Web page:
Most of these are cancers of the lymphoid tissues (leukemias and lymphomas), but one fifth of the cancers occur in the stomach, brain, ovary, skin, liver, larynx, parotid gland, and breast.
In most cases, the first sign of mumps is a swelling in the parotid glands; occasionally, mumps may begin with a slight fever, headache, and malaise before the swelling appears.
From the stylomastoid foramen, the nerve enters the parotid gland and divides into an estimated 7,000 nerve fibers that control a wide range of facial and neck activity.
The salivary glands are also called the parotid glands; therefore, mumps is sometimes referred to as an inflammation of the parotid glands (epidemic parotitis).
The doctor will take the child's temperature, gently palpate (touch) the skin over the parotid glands, and look inside the child's mouth.
Sometimes only one of the parotid glands is affected, but both may be inflamed at the same time or one after the other.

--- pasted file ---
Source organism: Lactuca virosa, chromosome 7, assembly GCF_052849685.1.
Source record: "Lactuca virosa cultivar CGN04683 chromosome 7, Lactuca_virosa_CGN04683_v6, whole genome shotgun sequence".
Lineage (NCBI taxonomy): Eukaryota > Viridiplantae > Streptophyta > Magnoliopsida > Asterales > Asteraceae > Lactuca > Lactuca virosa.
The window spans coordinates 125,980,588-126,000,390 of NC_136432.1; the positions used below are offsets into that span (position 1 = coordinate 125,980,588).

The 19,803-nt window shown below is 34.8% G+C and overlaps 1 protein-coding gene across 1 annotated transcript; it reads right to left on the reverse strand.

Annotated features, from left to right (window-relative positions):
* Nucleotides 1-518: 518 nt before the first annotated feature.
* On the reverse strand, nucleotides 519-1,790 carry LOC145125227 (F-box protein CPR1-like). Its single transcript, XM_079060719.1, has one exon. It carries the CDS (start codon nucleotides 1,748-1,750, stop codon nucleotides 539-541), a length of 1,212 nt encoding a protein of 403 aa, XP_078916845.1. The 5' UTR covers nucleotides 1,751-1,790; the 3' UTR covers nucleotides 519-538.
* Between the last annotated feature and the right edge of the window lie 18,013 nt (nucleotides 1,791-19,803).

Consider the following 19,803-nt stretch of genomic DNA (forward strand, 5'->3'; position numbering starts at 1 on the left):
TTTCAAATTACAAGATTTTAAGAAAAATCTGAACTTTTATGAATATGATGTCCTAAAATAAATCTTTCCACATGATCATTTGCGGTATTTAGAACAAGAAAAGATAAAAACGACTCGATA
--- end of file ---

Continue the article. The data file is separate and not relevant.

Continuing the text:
The poison is secreted in modified upper labial glands, or in a pair of large glands which are the homologues of the parotid salivary glands of other animals.
These changes are found in senile wasting, in metaplasia of cartilage, in many tumours, especially mixed growths of the parotid gland and testicle, and in various inflammatory granulation ulcers.
Of the salivary glands the parotid is by far the largest, elongated in the vertical direction, and narrower in the middle than at either end.
Salivary glands, of which the most constant are the parotid and the submaxillary, are always present in terrestrial mammals.